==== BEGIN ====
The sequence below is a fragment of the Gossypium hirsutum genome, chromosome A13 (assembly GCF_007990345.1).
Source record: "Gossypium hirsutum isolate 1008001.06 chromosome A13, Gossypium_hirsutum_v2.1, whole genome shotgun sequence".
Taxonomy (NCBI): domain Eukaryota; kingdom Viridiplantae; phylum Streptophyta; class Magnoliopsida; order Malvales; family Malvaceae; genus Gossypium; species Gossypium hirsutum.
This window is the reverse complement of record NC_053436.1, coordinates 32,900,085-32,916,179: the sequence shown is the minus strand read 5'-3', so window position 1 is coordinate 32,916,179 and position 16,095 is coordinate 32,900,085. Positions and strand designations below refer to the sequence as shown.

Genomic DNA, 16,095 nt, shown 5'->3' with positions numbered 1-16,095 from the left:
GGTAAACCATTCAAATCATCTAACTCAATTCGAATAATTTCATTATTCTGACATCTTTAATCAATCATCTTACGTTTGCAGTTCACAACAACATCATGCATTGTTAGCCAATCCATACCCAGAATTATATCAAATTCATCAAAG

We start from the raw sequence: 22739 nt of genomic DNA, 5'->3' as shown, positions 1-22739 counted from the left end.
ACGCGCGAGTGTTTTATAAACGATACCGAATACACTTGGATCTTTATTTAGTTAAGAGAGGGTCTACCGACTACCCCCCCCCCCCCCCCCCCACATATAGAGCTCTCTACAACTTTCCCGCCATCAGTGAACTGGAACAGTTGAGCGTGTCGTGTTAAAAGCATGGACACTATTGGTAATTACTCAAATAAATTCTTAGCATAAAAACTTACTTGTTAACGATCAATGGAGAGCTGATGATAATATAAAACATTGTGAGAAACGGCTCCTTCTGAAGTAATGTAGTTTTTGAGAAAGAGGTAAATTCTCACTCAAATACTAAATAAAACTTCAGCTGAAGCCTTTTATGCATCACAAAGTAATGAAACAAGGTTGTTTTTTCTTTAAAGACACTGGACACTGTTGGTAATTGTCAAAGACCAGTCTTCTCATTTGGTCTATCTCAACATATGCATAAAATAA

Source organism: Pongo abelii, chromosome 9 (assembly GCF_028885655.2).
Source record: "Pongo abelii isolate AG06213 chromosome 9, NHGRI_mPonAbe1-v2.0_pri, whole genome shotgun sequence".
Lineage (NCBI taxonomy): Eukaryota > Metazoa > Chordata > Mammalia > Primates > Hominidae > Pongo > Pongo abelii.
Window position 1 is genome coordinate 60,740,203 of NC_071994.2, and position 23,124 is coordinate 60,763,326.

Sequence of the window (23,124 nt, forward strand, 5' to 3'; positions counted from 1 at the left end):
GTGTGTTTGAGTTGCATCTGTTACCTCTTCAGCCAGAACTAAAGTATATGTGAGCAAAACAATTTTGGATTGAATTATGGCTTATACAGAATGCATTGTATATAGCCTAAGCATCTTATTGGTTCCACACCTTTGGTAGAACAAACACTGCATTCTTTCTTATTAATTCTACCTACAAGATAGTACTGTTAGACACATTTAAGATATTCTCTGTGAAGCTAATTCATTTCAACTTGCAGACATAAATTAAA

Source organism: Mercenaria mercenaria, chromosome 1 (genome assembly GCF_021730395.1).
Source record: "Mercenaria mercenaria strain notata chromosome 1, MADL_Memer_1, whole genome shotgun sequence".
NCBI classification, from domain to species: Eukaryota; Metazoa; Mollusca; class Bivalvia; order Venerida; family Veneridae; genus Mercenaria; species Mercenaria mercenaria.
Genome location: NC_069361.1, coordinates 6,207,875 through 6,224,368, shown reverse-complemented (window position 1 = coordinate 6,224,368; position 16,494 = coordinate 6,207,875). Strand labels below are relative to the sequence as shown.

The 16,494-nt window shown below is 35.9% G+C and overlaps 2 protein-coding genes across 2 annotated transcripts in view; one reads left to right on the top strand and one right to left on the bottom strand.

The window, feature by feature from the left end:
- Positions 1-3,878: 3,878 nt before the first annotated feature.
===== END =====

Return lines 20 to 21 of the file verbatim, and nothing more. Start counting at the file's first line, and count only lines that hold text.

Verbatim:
The window, feature by feature from the left end:
- Positions 1-3,878: 3,878 nt before the first annotated feature.